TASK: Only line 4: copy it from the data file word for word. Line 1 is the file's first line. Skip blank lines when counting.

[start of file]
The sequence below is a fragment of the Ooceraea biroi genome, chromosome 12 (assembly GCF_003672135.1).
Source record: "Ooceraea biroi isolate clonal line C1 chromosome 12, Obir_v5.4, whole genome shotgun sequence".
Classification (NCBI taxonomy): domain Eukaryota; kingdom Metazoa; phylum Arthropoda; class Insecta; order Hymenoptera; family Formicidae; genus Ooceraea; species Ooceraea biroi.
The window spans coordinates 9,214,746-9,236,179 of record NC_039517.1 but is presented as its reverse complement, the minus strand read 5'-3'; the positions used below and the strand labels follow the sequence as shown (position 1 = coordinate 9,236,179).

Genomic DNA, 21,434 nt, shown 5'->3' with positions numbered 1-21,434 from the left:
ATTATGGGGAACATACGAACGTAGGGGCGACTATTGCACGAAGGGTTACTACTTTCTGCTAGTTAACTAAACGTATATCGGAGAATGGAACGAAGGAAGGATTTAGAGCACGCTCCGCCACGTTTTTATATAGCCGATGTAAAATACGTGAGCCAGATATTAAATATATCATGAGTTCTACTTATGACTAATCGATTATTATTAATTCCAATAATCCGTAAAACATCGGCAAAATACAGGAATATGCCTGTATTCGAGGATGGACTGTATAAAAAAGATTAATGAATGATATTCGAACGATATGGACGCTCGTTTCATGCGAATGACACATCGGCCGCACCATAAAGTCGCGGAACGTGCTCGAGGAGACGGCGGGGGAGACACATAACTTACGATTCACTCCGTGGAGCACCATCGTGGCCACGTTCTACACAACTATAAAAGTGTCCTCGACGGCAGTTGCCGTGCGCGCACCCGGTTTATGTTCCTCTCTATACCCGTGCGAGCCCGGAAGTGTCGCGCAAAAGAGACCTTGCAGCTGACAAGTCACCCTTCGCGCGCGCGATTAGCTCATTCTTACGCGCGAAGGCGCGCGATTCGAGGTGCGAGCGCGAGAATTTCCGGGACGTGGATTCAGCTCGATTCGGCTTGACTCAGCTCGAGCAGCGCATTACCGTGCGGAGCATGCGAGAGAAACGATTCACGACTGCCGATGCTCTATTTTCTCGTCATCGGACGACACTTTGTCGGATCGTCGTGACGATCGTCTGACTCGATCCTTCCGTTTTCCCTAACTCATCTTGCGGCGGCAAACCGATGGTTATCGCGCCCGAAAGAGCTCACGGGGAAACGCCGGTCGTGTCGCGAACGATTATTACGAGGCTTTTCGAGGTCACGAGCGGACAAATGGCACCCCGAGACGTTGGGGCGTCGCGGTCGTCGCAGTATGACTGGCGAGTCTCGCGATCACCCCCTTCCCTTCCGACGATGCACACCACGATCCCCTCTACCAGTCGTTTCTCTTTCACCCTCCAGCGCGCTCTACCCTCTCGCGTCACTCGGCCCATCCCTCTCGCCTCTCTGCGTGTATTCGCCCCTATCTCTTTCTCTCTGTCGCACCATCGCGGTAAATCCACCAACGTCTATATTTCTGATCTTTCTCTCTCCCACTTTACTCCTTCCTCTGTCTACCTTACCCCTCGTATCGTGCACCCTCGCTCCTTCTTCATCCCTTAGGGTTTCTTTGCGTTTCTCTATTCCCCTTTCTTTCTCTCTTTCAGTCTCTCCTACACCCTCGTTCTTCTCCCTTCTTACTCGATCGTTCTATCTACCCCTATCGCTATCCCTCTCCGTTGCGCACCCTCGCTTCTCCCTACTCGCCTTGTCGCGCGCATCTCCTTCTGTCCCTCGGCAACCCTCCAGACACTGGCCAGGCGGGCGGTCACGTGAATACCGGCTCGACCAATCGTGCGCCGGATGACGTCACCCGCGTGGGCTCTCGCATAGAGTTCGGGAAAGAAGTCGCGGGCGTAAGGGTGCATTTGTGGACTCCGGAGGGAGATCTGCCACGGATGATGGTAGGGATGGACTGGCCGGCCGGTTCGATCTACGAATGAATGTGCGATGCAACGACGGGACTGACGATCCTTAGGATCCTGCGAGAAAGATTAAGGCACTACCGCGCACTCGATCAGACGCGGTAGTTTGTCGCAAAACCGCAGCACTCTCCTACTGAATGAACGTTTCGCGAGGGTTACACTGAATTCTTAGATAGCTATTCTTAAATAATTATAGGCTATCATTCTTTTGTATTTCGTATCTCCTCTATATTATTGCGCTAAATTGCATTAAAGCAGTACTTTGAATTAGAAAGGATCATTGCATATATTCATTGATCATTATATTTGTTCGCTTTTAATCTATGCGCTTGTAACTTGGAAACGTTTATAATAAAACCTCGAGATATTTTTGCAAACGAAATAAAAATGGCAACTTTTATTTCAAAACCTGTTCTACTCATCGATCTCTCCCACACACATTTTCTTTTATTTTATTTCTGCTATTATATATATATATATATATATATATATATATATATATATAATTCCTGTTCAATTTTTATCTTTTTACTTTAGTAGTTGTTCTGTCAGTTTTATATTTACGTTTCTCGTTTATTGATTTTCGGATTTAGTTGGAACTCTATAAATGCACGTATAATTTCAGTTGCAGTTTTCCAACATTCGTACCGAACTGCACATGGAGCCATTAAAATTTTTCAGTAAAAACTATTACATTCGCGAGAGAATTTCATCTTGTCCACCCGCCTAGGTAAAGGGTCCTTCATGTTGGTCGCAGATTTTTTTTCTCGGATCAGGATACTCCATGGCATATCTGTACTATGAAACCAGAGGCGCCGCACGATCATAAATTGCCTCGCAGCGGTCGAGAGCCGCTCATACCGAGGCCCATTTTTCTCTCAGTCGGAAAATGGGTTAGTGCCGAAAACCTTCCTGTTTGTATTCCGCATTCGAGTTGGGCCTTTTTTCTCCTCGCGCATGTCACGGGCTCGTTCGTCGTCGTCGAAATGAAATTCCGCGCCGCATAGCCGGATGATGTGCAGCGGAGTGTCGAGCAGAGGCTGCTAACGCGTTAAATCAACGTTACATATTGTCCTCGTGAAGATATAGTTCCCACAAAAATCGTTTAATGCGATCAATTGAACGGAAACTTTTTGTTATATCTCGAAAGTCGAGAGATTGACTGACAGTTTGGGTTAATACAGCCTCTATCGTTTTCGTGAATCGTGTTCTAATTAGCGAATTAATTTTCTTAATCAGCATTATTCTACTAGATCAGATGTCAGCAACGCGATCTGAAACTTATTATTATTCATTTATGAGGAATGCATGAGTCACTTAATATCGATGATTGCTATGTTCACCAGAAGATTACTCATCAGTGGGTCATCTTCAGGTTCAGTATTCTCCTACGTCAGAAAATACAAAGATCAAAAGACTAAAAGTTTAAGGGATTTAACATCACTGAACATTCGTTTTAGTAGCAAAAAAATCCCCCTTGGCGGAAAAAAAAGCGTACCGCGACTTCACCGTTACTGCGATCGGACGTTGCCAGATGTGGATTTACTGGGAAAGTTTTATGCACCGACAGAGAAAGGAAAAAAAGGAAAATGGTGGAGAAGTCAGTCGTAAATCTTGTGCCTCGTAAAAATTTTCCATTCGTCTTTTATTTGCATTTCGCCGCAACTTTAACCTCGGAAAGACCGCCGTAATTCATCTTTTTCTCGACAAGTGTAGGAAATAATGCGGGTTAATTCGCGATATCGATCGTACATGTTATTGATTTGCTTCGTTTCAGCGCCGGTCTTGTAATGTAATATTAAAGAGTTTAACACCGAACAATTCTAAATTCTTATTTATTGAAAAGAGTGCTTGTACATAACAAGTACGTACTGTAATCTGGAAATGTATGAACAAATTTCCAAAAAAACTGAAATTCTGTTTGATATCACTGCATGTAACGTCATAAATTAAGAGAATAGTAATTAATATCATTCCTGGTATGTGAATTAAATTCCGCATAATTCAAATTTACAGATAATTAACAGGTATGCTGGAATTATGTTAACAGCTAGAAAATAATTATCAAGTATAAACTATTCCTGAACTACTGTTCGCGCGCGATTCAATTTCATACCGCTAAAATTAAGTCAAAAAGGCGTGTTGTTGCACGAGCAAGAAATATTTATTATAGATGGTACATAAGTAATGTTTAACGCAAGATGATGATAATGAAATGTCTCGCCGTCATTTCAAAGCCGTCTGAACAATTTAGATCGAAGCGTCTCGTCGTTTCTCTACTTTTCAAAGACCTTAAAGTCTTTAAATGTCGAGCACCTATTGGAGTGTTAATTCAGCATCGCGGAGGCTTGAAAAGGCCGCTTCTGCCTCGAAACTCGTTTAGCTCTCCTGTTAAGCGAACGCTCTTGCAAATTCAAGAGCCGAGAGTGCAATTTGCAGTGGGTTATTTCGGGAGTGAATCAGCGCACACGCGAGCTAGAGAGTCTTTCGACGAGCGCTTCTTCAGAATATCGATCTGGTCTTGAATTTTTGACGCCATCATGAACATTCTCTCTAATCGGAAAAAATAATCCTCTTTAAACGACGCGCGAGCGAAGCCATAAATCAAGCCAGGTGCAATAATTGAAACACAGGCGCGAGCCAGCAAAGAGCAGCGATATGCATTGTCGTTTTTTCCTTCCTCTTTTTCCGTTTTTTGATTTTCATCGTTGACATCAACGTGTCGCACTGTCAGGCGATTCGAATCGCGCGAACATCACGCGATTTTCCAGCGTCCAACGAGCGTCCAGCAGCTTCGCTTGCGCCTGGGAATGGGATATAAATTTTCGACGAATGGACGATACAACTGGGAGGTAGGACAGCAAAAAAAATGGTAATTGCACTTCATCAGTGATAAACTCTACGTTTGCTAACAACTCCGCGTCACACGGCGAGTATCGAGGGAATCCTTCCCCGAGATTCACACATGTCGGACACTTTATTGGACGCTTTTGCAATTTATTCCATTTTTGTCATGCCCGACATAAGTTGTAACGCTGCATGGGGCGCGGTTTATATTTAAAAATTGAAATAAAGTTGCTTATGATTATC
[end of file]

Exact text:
The window spans coordinates 9,214,746-9,236,179 of record NC_039517.1 but is presented as its reverse complement, the minus strand read 5'-3'; the positions used below and the strand labels follow the sequence as shown (position 1 = coordinate 9,236,179).